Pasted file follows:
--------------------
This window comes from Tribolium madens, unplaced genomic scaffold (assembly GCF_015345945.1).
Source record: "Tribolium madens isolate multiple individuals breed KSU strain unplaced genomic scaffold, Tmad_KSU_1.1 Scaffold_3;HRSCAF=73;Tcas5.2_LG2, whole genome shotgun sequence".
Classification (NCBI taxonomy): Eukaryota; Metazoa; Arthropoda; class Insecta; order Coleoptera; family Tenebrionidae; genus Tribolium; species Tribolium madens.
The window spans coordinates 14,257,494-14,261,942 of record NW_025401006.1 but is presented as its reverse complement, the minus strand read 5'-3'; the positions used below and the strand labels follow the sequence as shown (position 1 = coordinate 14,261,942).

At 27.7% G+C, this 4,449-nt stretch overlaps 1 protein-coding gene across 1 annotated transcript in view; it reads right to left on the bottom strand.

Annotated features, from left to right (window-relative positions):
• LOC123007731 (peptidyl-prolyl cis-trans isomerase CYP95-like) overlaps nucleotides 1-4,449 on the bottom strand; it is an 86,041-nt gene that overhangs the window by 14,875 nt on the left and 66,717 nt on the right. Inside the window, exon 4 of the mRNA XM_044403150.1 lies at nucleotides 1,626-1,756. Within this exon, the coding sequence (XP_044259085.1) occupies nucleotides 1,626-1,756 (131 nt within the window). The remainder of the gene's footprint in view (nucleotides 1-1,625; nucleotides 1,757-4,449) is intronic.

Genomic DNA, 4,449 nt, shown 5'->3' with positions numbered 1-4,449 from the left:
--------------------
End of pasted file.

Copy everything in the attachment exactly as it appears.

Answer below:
This window comes from Tribolium madens, unplaced genomic scaffold (assembly GCF_015345945.1).
Source record: "Tribolium madens isolate multiple individuals breed KSU strain unplaced genomic scaffold, Tmad_KSU_1.1 Scaffold_3;HRSCAF=73;Tcas5.2_LG2, whole genome shotgun sequence".
Classification (NCBI taxonomy): Eukaryota; Metazoa; Arthropoda; class Insecta; order Coleoptera; family Tenebrionidae; genus Tribolium; species Tribolium madens.
The window spans coordinates 14,257,494-14,261,942 of record NW_025401006.1 but is presented as its reverse complement, the minus strand read 5'-3'; the positions used below and the strand labels follow the sequence as shown (position 1 = coordinate 14,261,942).

At 27.7% G+C, this 4,449-nt stretch overlaps 1 protein-coding gene across 1 annotated transcript in view; it reads right to left on the bottom strand.

Annotated features, from left to right (window-relative positions):
• LOC123007731 (peptidyl-prolyl cis-trans isomerase CYP95-like) overlaps nucleotides 1-4,449 on the bottom strand; it is an 86,041-nt gene that overhangs the window by 14,875 nt on the left and 66,717 nt on the right. Inside the window, exon 4 of the mRNA XM_044403150.1 lies at nucleotides 1,626-1,756. Within this exon, the coding sequence (XP_044259085.1) occupies nucleotides 1,626-1,756 (131 nt within the window). The remainder of the gene's footprint in view (nucleotides 1-1,625; nucleotides 1,757-4,449) is intronic.

Genomic DNA, 4,449 nt, shown 5'->3' with positions numbered 1-4,449 from the left: